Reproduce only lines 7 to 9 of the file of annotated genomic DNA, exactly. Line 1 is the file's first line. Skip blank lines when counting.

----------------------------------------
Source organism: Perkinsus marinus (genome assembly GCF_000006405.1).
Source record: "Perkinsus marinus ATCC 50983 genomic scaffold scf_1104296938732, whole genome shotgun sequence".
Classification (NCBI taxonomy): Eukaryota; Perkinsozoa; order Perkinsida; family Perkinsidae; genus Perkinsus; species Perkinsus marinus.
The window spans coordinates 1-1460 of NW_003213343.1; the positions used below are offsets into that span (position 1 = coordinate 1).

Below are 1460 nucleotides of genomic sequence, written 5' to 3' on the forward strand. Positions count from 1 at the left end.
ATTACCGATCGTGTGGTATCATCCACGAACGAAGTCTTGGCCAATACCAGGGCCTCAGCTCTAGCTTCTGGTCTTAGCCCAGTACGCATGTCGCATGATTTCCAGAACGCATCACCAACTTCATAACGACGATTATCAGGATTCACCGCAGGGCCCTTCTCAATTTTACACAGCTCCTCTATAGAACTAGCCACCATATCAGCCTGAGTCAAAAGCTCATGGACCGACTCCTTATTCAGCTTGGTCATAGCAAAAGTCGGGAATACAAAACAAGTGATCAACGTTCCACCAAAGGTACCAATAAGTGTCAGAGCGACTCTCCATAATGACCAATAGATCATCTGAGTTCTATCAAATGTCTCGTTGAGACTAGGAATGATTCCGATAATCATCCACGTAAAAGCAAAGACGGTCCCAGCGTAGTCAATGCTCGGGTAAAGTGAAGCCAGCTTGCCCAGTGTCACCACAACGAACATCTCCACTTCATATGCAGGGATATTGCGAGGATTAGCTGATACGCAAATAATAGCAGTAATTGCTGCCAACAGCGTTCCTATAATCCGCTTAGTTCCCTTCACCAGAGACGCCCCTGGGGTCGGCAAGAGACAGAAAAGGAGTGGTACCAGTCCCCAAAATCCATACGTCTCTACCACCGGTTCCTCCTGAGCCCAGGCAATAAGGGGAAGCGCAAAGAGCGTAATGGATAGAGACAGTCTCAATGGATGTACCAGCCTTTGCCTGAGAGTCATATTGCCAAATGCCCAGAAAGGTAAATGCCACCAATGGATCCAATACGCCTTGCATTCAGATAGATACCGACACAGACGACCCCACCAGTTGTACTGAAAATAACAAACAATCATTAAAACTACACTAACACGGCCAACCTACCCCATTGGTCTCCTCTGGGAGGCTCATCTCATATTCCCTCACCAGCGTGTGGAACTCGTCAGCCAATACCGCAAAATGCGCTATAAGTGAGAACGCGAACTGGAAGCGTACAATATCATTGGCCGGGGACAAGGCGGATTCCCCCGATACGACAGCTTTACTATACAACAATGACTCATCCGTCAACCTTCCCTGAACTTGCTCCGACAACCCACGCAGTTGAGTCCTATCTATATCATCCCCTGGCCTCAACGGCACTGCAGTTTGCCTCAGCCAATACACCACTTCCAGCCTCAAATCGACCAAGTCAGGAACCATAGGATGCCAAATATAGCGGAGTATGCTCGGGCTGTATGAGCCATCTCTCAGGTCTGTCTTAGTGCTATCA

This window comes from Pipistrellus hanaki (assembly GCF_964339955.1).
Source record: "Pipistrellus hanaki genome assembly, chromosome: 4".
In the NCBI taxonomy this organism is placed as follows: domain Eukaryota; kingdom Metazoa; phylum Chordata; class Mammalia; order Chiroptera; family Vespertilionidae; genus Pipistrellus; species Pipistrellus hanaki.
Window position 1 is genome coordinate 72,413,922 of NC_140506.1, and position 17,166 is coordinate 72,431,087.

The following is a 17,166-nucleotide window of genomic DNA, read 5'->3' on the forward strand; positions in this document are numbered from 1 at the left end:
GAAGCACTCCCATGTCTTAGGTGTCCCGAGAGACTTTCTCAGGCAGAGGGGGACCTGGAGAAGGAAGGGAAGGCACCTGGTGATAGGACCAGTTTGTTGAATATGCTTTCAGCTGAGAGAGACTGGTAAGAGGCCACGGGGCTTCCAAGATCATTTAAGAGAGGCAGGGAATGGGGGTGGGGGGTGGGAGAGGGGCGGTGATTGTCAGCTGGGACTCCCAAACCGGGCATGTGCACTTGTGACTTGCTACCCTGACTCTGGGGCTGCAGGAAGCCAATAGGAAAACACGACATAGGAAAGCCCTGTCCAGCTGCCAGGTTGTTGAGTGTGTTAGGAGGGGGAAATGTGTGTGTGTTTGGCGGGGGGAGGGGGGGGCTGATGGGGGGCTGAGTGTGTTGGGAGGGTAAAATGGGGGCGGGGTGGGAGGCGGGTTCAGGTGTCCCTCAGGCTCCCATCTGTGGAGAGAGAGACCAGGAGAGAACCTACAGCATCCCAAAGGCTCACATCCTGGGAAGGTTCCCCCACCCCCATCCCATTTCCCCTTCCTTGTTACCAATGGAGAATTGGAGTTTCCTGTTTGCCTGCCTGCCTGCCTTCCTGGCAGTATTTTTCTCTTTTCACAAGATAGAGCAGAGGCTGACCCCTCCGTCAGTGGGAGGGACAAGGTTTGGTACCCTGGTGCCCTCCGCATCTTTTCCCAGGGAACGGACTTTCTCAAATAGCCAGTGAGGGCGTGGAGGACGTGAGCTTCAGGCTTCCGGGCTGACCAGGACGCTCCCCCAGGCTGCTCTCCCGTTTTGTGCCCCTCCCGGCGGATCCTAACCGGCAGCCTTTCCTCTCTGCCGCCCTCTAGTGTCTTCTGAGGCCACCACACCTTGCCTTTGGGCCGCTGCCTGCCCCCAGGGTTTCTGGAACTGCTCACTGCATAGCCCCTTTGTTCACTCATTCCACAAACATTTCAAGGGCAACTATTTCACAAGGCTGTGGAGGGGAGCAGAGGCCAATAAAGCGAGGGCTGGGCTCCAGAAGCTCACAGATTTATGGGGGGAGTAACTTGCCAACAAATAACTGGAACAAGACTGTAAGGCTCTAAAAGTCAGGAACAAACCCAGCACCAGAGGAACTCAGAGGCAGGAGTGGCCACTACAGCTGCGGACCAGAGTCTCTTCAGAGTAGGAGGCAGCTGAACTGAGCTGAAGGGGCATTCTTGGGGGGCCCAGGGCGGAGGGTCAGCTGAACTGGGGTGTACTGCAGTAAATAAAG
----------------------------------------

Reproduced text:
This window comes from Pipistrellus hanaki (assembly GCF_964339955.1).
Source record: "Pipistrellus hanaki genome assembly, chromosome: 4".
In the NCBI taxonomy this organism is placed as follows: domain Eukaryota; kingdom Metazoa; phylum Chordata; class Mammalia; order Chiroptera; family Vespertilionidae; genus Pipistrellus; species Pipistrellus hanaki.